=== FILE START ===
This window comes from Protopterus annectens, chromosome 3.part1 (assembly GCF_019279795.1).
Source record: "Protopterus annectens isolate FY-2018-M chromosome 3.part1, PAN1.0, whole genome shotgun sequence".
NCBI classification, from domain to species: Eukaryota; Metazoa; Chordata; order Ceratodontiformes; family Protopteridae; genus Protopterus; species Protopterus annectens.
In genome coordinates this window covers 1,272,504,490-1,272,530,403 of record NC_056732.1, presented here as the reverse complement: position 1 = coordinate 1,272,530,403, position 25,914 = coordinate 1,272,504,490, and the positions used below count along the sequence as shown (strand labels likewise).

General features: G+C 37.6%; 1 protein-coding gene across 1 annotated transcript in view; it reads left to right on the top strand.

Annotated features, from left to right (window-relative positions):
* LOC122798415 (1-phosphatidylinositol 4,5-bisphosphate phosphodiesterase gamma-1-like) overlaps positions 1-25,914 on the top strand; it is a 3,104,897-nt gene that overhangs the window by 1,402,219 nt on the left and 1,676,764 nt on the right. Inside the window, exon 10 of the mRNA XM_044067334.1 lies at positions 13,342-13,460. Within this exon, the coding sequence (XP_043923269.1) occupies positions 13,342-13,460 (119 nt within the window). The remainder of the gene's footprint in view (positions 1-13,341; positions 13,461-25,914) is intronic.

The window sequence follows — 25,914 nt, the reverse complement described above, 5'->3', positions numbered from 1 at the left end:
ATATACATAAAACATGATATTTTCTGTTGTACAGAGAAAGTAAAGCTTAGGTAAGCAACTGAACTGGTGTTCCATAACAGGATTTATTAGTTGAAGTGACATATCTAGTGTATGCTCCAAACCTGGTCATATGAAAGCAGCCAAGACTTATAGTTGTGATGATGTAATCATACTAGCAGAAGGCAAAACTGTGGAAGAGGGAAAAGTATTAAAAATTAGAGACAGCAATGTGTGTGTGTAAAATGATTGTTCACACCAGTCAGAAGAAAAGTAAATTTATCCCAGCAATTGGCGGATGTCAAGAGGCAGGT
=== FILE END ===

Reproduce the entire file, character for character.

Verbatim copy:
This window comes from Protopterus annectens, chromosome 3.part1 (assembly GCF_019279795.1).
Source record: "Protopterus annectens isolate FY-2018-M chromosome 3.part1, PAN1.0, whole genome shotgun sequence".
NCBI classification, from domain to species: Eukaryota; Metazoa; Chordata; order Ceratodontiformes; family Protopteridae; genus Protopterus; species Protopterus annectens.
In genome coordinates this window covers 1,272,504,490-1,272,530,403 of record NC_056732.1, presented here as the reverse complement: position 1 = coordinate 1,272,530,403, position 25,914 = coordinate 1,272,504,490, and the positions used below count along the sequence as shown (strand labels likewise).

General features: G+C 37.6%; 1 protein-coding gene across 1 annotated transcript in view; it reads left to right on the top strand.

Annotated features, from left to right (window-relative positions):
* LOC122798415 (1-phosphatidylinositol 4,5-bisphosphate phosphodiesterase gamma-1-like) overlaps positions 1-25,914 on the top strand; it is a 3,104,897-nt gene that overhangs the window by 1,402,219 nt on the left and 1,676,764 nt on the right. Inside the window, exon 10 of the mRNA XM_044067334.1 lies at positions 13,342-13,460. Within this exon, the coding sequence (XP_043923269.1) occupies positions 13,342-13,460 (119 nt within the window). The remainder of the gene's footprint in view (positions 1-13,341; positions 13,461-25,914) is intronic.

The window sequence follows — 25,914 nt, the reverse complement described above, 5'->3', positions numbered from 1 at the left end:
ATATACATAAAACATGATATTTTCTGTTGTACAGAGAAAGTAAAGCTTAGGTAAGCAACTGAACTGGTGTTCCATAACAGGATTTATTAGTTGAAGTGACATATCTAGTGTATGCTCCAAACCTGGTCATATGAAAGCAGCCAAGACTTATAGTTGTGATGATGTAATCATACTAGCAGAAGGCAAAACTGTGGAAGAGGGAAAAGTATTAAAAATTAGAGACAGCAATGTGTGTGTGTAAAATGATTGTTCACACCAGTCAGAAGAAAAGTAAATTTATCCCAGCAATTGGCGGATGTCAAGAGGCAGGT